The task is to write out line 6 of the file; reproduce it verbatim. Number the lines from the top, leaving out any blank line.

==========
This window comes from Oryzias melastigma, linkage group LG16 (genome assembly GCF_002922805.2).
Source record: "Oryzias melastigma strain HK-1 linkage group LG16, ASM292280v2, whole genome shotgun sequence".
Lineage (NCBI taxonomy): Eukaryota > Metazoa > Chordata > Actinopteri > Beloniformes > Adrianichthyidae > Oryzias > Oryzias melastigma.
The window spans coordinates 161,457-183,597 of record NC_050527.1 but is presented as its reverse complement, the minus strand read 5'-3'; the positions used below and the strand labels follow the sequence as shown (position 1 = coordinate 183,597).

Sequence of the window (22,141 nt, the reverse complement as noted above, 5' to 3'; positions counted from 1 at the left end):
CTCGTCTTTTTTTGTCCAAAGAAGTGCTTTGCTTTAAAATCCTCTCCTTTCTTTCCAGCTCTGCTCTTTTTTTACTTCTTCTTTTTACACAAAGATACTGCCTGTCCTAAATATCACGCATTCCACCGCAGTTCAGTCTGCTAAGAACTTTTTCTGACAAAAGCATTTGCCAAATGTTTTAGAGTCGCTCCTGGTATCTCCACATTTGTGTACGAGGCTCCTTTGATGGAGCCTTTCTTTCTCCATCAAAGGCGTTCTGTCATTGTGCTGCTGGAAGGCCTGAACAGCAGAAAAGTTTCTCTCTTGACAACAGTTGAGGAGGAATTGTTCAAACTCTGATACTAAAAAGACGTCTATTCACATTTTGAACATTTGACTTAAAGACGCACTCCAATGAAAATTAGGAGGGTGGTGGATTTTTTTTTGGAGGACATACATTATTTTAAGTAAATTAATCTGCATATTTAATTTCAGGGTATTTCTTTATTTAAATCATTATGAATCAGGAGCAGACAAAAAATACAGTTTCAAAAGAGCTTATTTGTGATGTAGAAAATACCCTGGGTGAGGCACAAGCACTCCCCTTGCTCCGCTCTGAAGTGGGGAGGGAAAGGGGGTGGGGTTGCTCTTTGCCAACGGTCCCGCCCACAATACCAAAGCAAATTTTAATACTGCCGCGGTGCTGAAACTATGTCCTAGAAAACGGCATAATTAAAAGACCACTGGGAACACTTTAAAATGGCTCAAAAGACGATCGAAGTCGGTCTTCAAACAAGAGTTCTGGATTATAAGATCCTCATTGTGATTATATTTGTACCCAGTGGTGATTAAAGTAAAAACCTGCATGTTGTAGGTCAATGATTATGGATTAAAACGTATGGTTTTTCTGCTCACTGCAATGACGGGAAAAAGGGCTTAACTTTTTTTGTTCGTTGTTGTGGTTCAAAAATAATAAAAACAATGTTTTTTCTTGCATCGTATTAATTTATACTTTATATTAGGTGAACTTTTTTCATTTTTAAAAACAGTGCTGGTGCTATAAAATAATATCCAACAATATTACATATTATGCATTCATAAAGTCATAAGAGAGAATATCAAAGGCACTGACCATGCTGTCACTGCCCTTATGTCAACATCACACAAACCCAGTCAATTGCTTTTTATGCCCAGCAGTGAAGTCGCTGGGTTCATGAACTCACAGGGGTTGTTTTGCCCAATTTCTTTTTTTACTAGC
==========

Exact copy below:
CTCGTCTTTTTTTGTCCAAAGAAGTGCTTTGCTTTAAAATCCTCTCCTTTCTTTCCAGCTCTGCTCTTTTTTTACTTCTTCTTTTTACACAAAGATACTGCCTGTCCTAAATATCACGCATTCCACCGCAGTTCAGTCTGCTAAGAACTTTTTCTGACAAAAGCATTTGCCAAATGTTTTAGAGTCGCTCCTGGTATCTCCACATTTGTGTACGAGGCTCCTTTGATGGAGCCTTTCTTTCTCCATCAAAGGCGTTCTGTCATTGTGCTGCTGGAAGGCCTGAACAGCAGAAAAGTTTCTCTCTTGACAACAGTTGAGGAGGAATTGTTCAAACTCTGATACTAAAAAGACGTCTATTCACATTTTGAACATTTGACTTAAAGACGCACTCCAATGAAAATTAGGAGGGTGGTGGATTTTTTTTTGGAGGACATACATTATTTTAAGTAAATTAATCTGCATATTTAATTTCAGGGTATTTCTTTATTTAAATCATTATGAATCAGGAGCAGACAAAAAATACAGTTTCAAAAGAGCTTATTTGTGATGTAGAAAATACCCTGGGTGAGGCACAAGCACTCCCCTTGCTCCGCTCTGAAGTGGGGAGGGAAAGGGGGTGGGGTTGCTCTTTGCCAACGGTCCCGCCCACAATACCAAAGCAAATTTTAATACTGCCGCGGTGCTGAAACTATGTCCTAGAAAACGGCATAATTAAAAGACCACTGGGAACACTTTAAAATGGCTCAAAAGACGATCGAAGTCGGTCTTCAAACAAGAGTTCTGGATTATAAGATCCTCATTGTGATTATATTTGTACCCAGTGGTGATTAAAGTAAAAACCTGCATGTTGTAGGTCAATGATTATGGATTAAAACGTATGGTTTTTCTGCTCACTGCAATGACGGGAAAAAGGGCTTAACTTTTTTTGTTCGTTGTTGTGGTTCAAAAATAATAAAAACAATGTTTTTTCTTGCATCGTATTAATTTATACTTTATATTAGGTGAACTTTTTTCATTTTTAAAAACAGTGCTGGTGCTATAAAATAATATCCAACAATATTACATATTATGCATTCATAAAGTCATAAGAGAGAATATCAAAGGCACTGACCATGCTGTCACTGCCCTTATGTCAACATCACACAAACCCAGTCAATTGCTTTTTATGCCCAGCAGTGAAGTCGCTGGGTTCATGAACTCACAGGGGTTGTTTTGCCCAATTTCTTTTTTTACTAGC